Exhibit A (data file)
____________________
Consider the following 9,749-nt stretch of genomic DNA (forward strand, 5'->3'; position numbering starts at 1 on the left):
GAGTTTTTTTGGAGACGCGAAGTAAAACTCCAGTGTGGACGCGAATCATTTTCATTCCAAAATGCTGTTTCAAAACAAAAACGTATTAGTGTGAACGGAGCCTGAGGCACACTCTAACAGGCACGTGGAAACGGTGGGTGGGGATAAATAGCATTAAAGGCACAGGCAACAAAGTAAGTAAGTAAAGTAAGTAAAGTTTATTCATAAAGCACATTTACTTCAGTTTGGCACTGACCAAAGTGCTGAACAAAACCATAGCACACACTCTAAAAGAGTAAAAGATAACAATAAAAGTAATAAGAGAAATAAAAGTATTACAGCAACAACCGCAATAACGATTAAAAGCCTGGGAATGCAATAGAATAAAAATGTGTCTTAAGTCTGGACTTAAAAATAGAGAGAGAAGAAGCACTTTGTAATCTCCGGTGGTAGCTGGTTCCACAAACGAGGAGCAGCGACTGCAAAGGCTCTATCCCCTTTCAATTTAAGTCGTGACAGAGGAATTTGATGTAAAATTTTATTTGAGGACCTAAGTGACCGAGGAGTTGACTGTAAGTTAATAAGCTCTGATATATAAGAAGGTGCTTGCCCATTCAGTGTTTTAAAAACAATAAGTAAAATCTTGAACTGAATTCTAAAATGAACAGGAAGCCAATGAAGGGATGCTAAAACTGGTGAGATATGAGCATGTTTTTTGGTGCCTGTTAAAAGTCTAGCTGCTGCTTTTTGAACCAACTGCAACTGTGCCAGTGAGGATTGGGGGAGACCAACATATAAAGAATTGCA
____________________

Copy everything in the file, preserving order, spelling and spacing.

Consider the following 9,749-nt stretch of genomic DNA (forward strand, 5'->3'; position numbering starts at 1 on the left):
GAGTTTTTTTGGAGACGCGAAGTAAAACTCCAGTGTGGACGCGAATCATTTTCATTCCAAAATGCTGTTTCAAAACAAAAACGTATTAGTGTGAACGGAGCCTGAGGCACACTCTAACAGGCACGTGGAAACGGTGGGTGGGGATAAATAGCATTAAAGGCACAGGCAACAAAGTAAGTAAGTAAAGTAAGTAAAGTTTATTCATAAAGCACATTTACTTCAGTTTGGCACTGACCAAAGTGCTGAACAAAACCATAGCACACACTCTAAAAGAGTAAAAGATAACAATAAAAGTAATAAGAGAAATAAAAGTATTACAGCAACAACCGCAATAACGATTAAAAGCCTGGGAATGCAATAGAATAAAAATGTGTCTTAAGTCTGGACTTAAAAATAGAGAGAGAAGAAGCACTTTGTAATCTCCGGTGGTAGCTGGTTCCACAAACGAGGAGCAGCGACTGCAAAGGCTCTATCCCCTTTCAATTTAAGTCGTGACAGAGGAATTTGATGTAAAATTTTATTTGAGGACCTAAGTGACCGAGGAGTTGACTGTAAGTTAATAAGCTCTGATATATAAGAAGGTGCTTGCCCATTCAGTGTTTTAAAAACAATAAGTAAAATCTTGAACTGAATTCTAAAATGAACAGGAAGCCAATGAAGGGATGCTAAAACTGGTGAGATATGAGCATGTTTTTTGGTGCCTGTTAAAAGTCTAGCTGCTGCTTTTTGAACCAACTGCAACTGTGCCAGTGAGGATTGGGGGAGACCAACATATAAAGAATTGCA